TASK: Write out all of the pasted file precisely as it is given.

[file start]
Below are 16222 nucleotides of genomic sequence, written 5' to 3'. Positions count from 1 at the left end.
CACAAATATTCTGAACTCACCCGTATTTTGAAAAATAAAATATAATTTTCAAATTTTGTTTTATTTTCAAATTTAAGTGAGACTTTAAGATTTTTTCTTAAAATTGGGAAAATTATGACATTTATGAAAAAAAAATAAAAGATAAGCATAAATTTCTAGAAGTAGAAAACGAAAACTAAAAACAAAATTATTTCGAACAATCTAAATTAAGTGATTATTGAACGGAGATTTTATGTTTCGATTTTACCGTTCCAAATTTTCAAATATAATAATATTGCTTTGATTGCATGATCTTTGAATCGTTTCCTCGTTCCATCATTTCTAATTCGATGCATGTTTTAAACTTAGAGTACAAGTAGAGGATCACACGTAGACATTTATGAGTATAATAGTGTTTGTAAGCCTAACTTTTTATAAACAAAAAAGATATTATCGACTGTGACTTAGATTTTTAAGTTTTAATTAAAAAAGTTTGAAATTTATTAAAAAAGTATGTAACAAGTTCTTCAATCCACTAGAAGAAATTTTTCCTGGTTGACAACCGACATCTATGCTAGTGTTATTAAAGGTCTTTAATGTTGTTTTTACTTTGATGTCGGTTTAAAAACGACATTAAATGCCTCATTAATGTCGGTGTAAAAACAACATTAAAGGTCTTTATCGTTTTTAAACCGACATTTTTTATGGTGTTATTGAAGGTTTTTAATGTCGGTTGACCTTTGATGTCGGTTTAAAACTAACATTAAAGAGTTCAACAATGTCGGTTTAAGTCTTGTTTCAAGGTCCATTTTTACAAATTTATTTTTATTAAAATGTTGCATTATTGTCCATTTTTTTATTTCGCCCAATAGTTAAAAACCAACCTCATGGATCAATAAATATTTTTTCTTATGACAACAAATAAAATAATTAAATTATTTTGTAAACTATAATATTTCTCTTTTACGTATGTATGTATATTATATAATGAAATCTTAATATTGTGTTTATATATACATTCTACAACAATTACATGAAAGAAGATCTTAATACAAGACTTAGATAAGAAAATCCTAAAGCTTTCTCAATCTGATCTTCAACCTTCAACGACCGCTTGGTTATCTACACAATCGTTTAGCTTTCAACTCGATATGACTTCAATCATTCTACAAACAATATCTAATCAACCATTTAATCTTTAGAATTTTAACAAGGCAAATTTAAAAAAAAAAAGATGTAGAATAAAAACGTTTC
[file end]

Below are 16222 nucleotides of genomic sequence, written 5' to 3'. Positions count from 1 at the left end.
CACAAATATTCTGAACTCACCCGTATTTTGAAAAATAAAATATAATTTTCAAATTTTGTTTTATTTTCAAATTTAAGTGAGACTTTAAGATTTTTTCTTAAAATTGGGAAAATTATGACATTTATGAAAAAAAAATAAAAGATAAGCATAAATTTCTAGAAGTAGAAAACGAAAACTAAAAACAAAATTATTTCGAACAATCTAAATTAAGTGATTATTGAACGGAGATTTTATGTTTCGATTTTACCGTTCCAAATTTTCAAATATAATAATATTGCTTTGATTGCATGATCTTTGAATCGTTTCCTCGTTCCATCATTTCTAATTCGATGCATGTTTTAAACTTAGAGTACAAGTAGAGGATCACACGTAGACATTTATGAGTATAATAGTGTTTGTAAGCCTAACTTTTTATAAACAAAAAAGATATTATCGACTGTGACTTAGATTTTTAAGTTTTAATTAAAAAAGTTTGAAATTTATTAAAAAAGTATGTAACAAGTTCTTCAATCCACTAGAAGAAATTTTTCCTGGTTGACAACCGACATCTATGCTAGTGTTATTAAAGGTCTTTAATGTTGTTTTTACTTTGATGTCGGTTTAAAAACGACATTAAATGCCTCATTAATGTCGGTGTAAAAACAACATTAAAGGTCTTTATCGTTTTTAAACCGACATTTTTTATGGTGTTATTGAAGGTTTTTAATGTCGGTTGACCTTTGATGTCGGTTTAAAACTAACATTAAAGAGTTCAACAATGTCGGTTTAAGTCTTGTTTCAAGGTCCATTTTTACAAATTTATTTTTATTAAAATGTTGCATTATTGTCCATTTTTTTATTTCGCCCAATAGTTAAAAACCAACCTCATGGATCAATAAATATTTTTTCTTATGACAACAAATAAAATAATTAAATTATTTTGTAAACTATAATATTTCTCTTTTACGTATGTATGTATATTATATAATGAAATCTTAATATTGTGTTTATATATACATTCTACAACAATTACATGAAAGAAGATCTTAATACAAGACTTAGATAAGAAAATCCTAAAGCTTTCTCAATCTGATCTTCAACCTTCAACGACCGCTTGGTTATCTACACAATCGTTTAGCTTTCAACTCGATATGACTTCAATCATTCTACAAACAATATCTAATCAACCATTTAATCTTTAGAATTTTAACAAGGCAAATTTAAAAAAAAAAAGATGTAGAATAAAAACGTTTC